Etymology
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ambergris (n.)

early 15c., from Old French ambre gris "gray amber," "a wax-like substance of ashy colour, found floating in tropical seas, a morbid secretion from the intestines of the sperm-whale. Used in perfumery, and formerly in cookery" [OED], via Medieval Latin from Arabic 'anbar (see amber). Its origin was known to Constantinus Africanus (obit c. 1087), but it was a mystery in Johnson's day, and he records nine different theories; "What sort of thing is Ambergrease?" was a type of a puzzling question beyond conjecture. King Charles II's favorite dish was said to be eggs and ambergris [Macauley, "History of England"].

Praise is like ambergris; a little whiff of it, by snatches, is very agreeable; but when a man holds a whole lump of it to his nose, it is a stink and strikes you down. [Pope, c. 1720]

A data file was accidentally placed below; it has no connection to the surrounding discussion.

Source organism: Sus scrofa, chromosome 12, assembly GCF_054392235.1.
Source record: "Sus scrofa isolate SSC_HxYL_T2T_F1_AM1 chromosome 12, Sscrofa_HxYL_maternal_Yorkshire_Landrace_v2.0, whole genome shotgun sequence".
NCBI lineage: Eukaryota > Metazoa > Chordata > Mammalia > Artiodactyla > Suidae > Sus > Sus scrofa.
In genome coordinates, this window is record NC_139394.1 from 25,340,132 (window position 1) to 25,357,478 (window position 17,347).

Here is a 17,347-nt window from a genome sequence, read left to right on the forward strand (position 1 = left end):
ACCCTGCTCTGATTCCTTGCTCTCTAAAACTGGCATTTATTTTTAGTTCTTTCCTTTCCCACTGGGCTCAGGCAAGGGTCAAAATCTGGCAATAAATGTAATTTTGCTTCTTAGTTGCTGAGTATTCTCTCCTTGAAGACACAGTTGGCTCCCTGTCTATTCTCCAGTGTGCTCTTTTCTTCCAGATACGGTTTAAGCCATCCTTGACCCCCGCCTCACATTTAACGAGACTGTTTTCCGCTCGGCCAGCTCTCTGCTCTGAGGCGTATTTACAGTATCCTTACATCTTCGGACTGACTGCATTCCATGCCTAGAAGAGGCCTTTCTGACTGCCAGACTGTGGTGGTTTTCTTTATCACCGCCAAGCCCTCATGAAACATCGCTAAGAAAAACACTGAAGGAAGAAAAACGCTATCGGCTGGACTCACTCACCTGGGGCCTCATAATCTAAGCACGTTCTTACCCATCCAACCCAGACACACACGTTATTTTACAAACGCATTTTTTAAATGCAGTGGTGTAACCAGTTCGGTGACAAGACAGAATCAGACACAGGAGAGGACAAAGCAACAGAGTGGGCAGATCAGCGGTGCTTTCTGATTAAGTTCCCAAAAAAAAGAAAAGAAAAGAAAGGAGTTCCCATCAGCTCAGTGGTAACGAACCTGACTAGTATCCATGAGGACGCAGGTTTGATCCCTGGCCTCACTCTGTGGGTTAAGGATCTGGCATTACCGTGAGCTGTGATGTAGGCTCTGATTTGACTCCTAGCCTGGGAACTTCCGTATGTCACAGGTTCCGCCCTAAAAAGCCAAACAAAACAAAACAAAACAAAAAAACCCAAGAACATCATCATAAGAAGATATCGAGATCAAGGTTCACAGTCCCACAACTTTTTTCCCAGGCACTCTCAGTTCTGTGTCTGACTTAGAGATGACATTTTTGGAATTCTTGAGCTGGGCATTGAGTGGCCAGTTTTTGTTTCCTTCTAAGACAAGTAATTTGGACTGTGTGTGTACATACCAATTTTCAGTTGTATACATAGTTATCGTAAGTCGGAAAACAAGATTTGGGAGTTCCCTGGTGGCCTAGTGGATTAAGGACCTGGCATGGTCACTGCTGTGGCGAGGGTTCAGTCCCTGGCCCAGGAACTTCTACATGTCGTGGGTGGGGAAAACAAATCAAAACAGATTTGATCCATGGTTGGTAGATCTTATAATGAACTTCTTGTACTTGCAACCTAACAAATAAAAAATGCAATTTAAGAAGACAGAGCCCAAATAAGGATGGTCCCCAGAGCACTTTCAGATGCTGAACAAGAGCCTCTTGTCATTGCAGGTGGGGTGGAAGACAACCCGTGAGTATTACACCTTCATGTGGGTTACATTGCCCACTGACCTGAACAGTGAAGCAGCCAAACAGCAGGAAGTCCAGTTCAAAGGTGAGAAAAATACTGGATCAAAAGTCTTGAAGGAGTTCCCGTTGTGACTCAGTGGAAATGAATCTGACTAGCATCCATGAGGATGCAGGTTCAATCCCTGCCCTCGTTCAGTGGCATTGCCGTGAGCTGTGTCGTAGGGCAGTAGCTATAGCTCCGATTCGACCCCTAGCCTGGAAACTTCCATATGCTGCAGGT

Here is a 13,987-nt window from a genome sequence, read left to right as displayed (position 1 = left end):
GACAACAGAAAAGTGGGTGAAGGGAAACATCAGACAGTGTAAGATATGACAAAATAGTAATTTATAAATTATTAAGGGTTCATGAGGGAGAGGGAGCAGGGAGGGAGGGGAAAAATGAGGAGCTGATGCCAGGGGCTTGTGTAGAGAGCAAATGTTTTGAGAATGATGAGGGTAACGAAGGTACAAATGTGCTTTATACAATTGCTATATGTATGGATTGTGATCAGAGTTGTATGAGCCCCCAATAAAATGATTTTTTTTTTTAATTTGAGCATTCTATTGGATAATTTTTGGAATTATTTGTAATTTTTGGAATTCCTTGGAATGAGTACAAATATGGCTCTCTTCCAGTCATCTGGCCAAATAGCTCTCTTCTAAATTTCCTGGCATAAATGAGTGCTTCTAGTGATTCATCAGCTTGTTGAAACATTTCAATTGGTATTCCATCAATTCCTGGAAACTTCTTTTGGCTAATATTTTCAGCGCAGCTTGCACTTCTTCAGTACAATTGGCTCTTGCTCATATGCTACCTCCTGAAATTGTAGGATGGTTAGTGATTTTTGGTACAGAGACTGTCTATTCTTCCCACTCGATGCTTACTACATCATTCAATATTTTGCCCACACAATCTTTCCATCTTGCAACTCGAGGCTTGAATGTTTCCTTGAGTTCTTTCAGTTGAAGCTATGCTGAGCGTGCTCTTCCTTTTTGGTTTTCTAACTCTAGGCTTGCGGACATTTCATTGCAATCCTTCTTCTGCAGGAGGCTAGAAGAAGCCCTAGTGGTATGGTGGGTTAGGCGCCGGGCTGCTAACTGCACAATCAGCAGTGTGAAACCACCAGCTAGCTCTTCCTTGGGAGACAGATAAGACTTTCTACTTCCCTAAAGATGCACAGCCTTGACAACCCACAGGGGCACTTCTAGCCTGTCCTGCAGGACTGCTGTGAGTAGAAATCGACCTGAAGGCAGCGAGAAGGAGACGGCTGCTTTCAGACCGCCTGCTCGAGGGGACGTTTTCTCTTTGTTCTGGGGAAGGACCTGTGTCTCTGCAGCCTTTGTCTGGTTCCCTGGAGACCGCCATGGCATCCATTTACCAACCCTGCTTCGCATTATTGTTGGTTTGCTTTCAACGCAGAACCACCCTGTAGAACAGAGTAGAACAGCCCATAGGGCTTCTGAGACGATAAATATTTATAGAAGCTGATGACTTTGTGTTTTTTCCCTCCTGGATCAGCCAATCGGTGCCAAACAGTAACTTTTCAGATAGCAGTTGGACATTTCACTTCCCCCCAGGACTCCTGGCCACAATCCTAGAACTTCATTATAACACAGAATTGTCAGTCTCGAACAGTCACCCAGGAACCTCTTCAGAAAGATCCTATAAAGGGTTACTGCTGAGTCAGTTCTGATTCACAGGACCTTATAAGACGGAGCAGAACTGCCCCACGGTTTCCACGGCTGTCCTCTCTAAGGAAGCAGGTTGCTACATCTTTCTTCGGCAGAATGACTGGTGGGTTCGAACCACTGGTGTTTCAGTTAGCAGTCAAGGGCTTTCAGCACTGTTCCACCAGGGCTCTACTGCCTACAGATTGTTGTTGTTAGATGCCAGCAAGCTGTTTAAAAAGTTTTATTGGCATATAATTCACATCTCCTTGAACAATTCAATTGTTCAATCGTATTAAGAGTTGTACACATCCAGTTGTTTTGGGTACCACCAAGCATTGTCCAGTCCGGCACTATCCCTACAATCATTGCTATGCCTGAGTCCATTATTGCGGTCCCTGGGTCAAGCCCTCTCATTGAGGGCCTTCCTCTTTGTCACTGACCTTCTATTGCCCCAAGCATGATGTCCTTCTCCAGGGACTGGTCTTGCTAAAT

French gris is from Frankish *gris or some other Germanic source (cognates: Dutch grijs, Old High German gris; see gray (adj.)).

updated on February 10, 2020

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Definitions of ambergris from WordNet

ambergris (n.)
waxy substance secreted by the sperm whale and found floating at sea or washed ashore; used in perfume;
From wordnet.princeton.edu, not affiliated with etymonline.